A draft bill introduced by Rep. Eddie Bernice Johnson, a Texas Democrat, would promote the use of workshops “to increase awareness of implicit gender bias in grant review, hiring, tenure, promotion, and selection for other honors based on merit,” according to a news release issued by the House Science Committee’s Subcommittee on Research and Science Education.
Although specific details on the bill or the workshops it proposes have not yet been given, I am skeptical that this would be the most effective way to change. Having workshops that people are required to attend, I think, often leads them to harbor resentment at the group that they perceive as needing special treatment. Additionally, such workshops are often only held annually or less, which doesn’t give nearly as much emphasis on the issue at it should. Personally, I think actual policies would do a better job of effecting change – policies that support the hiring and retention of women, and policies that support the needs of parent workers.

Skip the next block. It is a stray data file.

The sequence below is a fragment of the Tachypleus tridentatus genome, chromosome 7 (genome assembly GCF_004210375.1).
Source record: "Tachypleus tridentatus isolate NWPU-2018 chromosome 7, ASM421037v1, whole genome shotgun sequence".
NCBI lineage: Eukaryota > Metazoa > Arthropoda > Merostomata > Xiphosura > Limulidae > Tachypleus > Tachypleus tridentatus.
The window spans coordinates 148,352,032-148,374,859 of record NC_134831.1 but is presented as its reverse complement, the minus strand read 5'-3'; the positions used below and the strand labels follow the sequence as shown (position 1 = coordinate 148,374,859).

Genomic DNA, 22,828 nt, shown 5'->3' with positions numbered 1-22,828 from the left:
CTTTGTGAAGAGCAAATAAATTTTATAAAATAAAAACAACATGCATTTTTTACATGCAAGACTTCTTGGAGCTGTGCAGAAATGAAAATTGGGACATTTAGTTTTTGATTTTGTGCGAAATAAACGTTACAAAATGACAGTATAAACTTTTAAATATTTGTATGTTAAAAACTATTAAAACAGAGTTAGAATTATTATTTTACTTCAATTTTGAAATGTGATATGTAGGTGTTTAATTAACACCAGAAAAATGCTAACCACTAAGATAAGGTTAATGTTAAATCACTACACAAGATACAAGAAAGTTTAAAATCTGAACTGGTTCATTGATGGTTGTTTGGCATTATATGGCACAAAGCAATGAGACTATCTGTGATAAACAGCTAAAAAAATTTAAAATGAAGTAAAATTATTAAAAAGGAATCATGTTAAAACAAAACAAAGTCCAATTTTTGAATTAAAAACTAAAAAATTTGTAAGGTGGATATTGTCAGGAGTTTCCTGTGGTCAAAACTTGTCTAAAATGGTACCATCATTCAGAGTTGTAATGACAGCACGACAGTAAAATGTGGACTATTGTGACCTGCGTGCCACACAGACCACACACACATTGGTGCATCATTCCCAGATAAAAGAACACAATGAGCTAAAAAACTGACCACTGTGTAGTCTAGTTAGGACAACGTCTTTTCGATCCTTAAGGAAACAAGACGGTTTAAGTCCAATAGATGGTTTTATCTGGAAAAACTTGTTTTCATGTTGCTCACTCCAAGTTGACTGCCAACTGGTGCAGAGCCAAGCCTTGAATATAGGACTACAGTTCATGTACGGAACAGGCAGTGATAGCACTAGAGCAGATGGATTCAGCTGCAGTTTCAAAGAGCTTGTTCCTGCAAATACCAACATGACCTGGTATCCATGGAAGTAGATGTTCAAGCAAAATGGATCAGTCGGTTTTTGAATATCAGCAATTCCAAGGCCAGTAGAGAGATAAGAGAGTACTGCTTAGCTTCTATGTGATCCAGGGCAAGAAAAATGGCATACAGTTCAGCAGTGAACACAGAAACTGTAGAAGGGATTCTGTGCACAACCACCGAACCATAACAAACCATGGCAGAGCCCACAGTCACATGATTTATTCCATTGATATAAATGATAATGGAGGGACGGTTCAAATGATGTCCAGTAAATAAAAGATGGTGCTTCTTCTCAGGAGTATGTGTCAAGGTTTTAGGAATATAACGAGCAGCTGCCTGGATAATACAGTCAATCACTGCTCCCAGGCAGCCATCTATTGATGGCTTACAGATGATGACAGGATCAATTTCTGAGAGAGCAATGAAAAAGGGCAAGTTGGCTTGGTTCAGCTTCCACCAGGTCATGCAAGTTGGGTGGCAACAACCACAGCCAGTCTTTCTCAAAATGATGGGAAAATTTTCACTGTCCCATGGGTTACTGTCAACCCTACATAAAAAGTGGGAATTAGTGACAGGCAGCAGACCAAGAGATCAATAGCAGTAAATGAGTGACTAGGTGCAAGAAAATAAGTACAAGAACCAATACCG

There were no actual scientists at the congressional hearing, but the one academic who was there had similar ideas. Donna Ginther, an associate professor at the University of Kansas who conducted research on women in academic science, suggested
The best way Congress could help women in academic science, she said, would be to improve their access to child care. She proposed allowing universities to support child-care facilities with the indirect costs that they take from research grants made to faculty members.
That’s a great idea. Now can we take it a step further and offer real incentives for those universities to do so, such as, I don’t know, legally requiring it? Or perhaps we could actually offer subsidized childcare to all citizens, like they do in some of the more progressive countries in Europe. Imagine, society as a whole taking on some of the burden of raising the next generation!